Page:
Wednesday, March 21, 2012

BREAKING NEWS: Amicus Brief Submitted in Felon Disenfranchisement Case

"Vote" by Anthony Papa,
Today I filed an amicus brief on behalf of a list of leading criminal justice scholars, supporting petitioners in All Of Us Or None v. Bowen. AOUON and other organizations have filed a petition asking that the Secretary of State allow people serving their sentences in jails post-realignment, or under community post-release supervision, to vote in the elections. In doing so, they rely on the California Constitution, which grants the vote to everyone except those “imprisoned or on parole for the conviction of a felony". The Secretary of State, however, guides inmates not to vote if they are felons, even if they are serving their sentence in jail.

Here's the summary of our argument in support of the petition:

Following the California Criminal Justice Realignment, inmates convicted of non-serious, non-violent, non-sexual offenses will serve their sentence in county jails, rather than in state prisons. The legislative history of AB 109, as well as its language and the practices it directs and encourages, suggest that the legislature intended to use local facilities not merely as a cost-saving measure, but rather as a tool in recidivism reduction through community corrections, reentry and rehabilitative programming. Amici posit that the local setting of jails is an ideal locus for implementing community reintegration goals, and that civic involvement, including enfranchisement, is paramount to these goals. A broad interpretation of the right to vote as including all population in local jails—convicted of non-serious, non-sexual, non-violent offenses, felonies and misdemeanors alike—is fully congruent with these goals. Moreover, enfranchising a broader population, as a result of AB 109, would increase democracy and encourage participation of underserved low-income communities and communities of color in the political and civic process. Finally, Amici rely on empirical research findings to suggest that enfranchisement of all jailed and formerly jailed individuals can positively contribute to recidivism reduction, a socially and economically desirable outcome.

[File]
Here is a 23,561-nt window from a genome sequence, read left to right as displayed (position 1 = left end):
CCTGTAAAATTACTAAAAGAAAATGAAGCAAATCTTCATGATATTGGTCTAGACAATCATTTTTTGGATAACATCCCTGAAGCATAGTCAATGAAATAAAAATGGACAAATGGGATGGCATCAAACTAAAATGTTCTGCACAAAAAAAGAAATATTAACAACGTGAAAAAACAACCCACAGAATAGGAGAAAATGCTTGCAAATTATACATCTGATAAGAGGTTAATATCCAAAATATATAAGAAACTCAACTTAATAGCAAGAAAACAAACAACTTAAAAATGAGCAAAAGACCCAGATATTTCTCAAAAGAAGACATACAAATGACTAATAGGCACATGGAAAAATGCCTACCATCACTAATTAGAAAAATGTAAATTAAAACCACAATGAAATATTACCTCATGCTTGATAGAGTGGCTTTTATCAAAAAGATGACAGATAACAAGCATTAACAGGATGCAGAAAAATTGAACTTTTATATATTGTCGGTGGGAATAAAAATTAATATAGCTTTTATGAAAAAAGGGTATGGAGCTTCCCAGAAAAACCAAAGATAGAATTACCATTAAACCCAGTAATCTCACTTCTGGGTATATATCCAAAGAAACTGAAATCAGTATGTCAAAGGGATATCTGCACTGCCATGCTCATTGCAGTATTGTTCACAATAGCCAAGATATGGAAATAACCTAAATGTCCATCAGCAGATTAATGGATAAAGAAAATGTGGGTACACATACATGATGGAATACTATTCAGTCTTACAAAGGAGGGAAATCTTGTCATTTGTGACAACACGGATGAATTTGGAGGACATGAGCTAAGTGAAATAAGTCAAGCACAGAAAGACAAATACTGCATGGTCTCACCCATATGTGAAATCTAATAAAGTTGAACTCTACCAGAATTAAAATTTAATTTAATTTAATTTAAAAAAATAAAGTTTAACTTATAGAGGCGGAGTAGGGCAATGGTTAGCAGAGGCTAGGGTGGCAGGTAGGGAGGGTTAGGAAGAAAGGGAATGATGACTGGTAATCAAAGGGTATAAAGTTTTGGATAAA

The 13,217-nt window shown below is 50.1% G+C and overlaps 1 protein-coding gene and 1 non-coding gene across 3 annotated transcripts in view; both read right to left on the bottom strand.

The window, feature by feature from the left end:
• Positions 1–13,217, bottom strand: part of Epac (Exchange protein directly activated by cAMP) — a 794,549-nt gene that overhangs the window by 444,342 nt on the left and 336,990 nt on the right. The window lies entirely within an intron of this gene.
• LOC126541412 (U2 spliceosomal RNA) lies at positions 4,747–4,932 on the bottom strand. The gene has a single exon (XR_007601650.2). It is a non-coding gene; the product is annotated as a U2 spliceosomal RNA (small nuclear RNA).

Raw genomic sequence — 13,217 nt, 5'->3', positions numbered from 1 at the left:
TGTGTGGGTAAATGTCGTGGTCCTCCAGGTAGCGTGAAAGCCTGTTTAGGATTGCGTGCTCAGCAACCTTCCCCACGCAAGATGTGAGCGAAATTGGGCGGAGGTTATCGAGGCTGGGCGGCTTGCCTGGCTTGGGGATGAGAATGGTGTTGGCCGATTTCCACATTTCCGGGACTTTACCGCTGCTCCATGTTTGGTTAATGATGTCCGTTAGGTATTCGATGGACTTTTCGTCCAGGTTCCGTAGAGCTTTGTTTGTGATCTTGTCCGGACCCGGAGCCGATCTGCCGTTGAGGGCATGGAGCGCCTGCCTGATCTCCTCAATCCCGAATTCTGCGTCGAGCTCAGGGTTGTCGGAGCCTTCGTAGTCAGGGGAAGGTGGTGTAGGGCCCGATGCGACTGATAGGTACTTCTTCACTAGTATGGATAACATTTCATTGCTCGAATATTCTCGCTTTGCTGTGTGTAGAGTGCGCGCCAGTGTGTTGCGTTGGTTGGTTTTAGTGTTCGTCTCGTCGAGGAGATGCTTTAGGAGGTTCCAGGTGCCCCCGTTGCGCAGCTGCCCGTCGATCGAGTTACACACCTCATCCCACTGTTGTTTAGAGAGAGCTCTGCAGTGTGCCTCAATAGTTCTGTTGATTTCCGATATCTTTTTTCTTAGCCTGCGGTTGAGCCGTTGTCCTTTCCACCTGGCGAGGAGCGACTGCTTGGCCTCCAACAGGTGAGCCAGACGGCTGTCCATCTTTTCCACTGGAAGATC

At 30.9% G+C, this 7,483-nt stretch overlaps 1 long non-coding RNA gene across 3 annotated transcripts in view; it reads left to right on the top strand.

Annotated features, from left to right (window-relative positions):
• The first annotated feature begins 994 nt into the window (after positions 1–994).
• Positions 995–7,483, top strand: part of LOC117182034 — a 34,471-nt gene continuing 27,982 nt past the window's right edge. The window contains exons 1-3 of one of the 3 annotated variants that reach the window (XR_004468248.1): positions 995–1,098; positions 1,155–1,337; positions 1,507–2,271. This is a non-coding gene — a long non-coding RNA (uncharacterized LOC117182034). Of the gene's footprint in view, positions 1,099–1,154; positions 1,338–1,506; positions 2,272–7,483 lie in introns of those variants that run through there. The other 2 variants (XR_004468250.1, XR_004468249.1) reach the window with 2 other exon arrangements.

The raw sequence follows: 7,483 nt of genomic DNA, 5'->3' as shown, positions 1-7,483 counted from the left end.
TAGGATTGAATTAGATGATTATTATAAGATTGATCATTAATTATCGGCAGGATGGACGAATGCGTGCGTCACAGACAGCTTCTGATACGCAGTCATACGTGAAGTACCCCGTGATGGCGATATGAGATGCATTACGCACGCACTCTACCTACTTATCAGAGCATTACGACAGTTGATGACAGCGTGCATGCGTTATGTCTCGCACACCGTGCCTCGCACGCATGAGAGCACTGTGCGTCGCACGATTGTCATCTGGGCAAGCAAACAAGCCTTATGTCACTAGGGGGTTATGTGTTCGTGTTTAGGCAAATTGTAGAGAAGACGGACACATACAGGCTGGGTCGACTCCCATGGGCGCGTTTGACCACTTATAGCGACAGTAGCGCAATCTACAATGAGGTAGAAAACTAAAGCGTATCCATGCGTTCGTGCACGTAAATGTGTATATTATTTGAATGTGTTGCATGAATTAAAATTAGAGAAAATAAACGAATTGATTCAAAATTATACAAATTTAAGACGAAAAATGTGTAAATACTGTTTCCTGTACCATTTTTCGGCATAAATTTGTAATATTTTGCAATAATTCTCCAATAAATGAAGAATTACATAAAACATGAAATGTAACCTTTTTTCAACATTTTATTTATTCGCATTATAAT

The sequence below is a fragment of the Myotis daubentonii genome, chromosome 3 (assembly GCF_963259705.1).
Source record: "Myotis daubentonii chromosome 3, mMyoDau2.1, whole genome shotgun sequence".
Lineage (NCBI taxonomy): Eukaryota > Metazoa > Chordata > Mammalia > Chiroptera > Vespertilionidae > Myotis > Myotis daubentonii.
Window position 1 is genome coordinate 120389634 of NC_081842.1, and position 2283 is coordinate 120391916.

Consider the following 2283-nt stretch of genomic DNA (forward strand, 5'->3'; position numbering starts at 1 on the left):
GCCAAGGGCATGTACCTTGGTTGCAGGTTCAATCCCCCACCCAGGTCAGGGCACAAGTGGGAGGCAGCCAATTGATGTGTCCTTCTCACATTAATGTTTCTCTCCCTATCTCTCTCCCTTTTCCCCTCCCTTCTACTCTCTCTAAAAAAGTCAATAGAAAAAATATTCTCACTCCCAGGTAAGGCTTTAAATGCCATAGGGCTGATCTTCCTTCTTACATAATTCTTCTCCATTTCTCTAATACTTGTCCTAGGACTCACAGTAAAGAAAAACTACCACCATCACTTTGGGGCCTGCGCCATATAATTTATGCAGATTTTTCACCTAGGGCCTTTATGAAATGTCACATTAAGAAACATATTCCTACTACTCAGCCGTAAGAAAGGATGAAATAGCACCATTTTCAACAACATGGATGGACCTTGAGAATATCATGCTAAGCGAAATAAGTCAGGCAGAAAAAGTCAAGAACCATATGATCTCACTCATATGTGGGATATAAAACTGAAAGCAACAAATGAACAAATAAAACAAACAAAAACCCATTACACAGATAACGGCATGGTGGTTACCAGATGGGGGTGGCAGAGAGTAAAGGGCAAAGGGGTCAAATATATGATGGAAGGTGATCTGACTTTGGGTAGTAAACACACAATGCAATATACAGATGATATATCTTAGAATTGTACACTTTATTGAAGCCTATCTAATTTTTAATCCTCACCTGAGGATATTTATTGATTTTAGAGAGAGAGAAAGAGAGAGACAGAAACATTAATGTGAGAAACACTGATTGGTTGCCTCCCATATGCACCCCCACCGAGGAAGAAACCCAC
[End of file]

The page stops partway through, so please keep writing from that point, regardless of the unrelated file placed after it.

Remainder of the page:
The full brief can be downloaded from Dropbox.

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